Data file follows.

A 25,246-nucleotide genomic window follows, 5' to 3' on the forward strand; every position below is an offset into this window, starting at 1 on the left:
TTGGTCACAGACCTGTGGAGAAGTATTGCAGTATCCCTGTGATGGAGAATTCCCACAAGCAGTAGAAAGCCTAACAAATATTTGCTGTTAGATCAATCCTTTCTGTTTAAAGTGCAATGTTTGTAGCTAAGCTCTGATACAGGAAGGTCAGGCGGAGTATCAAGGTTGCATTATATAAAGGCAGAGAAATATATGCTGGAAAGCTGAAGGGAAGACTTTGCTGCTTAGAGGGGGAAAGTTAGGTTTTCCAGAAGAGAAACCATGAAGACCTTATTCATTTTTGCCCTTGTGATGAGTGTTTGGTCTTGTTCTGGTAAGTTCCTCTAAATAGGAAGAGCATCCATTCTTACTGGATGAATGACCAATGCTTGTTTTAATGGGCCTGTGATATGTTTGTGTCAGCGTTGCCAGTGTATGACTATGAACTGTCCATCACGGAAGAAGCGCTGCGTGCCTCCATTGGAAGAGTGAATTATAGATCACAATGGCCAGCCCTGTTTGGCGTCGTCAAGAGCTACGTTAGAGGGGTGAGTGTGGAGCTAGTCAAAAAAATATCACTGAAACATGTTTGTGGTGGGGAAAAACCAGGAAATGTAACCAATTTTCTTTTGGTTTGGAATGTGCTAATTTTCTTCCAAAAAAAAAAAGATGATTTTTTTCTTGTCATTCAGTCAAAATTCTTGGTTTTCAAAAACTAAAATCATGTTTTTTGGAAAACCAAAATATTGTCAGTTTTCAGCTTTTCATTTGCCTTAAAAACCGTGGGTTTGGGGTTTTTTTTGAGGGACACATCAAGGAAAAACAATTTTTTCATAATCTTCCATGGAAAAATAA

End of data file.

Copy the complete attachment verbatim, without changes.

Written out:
A 25,246-nucleotide genomic window follows, 5' to 3' on the forward strand; every position below is an offset into this window, starting at 1 on the left:
TTGGTCACAGACCTGTGGAGAAGTATTGCAGTATCCCTGTGATGGAGAATTCCCACAAGCAGTAGAAAGCCTAACAAATATTTGCTGTTAGATCAATCCTTTCTGTTTAAAGTGCAATGTTTGTAGCTAAGCTCTGATACAGGAAGGTCAGGCGGAGTATCAAGGTTGCATTATATAAAGGCAGAGAAATATATGCTGGAAAGCTGAAGGGAAGACTTTGCTGCTTAGAGGGGGAAAGTTAGGTTTTCCAGAAGAGAAACCATGAAGACCTTATTCATTTTTGCCCTTGTGATGAGTGTTTGGTCTTGTTCTGGTAAGTTCCTCTAAATAGGAAGAGCATCCATTCTTACTGGATGAATGACCAATGCTTGTTTTAATGGGCCTGTGATATGTTTGTGTCAGCGTTGCCAGTGTATGACTATGAACTGTCCATCACGGAAGAAGCGCTGCGTGCCTCCATTGGAAGAGTGAATTATAGATCACAATGGCCAGCCCTGTTTGGCGTCGTCAAGAGCTACGTTAGAGGGGTGAGTGTGGAGCTAGTCAAAAAAATATCACTGAAACATGTTTGTGGTGGGGAAAAACCAGGAAATGTAACCAATTTTCTTTTGGTTTGGAATGTGCTAATTTTCTTCCAAAAAAAAAAAGATGATTTTTTTCTTGTCATTCAGTCAAAATTCTTGGTTTTCAAAAACTAAAATCATGTTTTTTGGAAAACCAAAATATTGTCAGTTTTCAGCTTTTCATTTGCCTTAAAAACCGTGGGTTTGGGGTTTTTTTTGAGGGACACATCAAGGAAAAACAATTTTTTCATAATCTTCCATGGAAAAATAA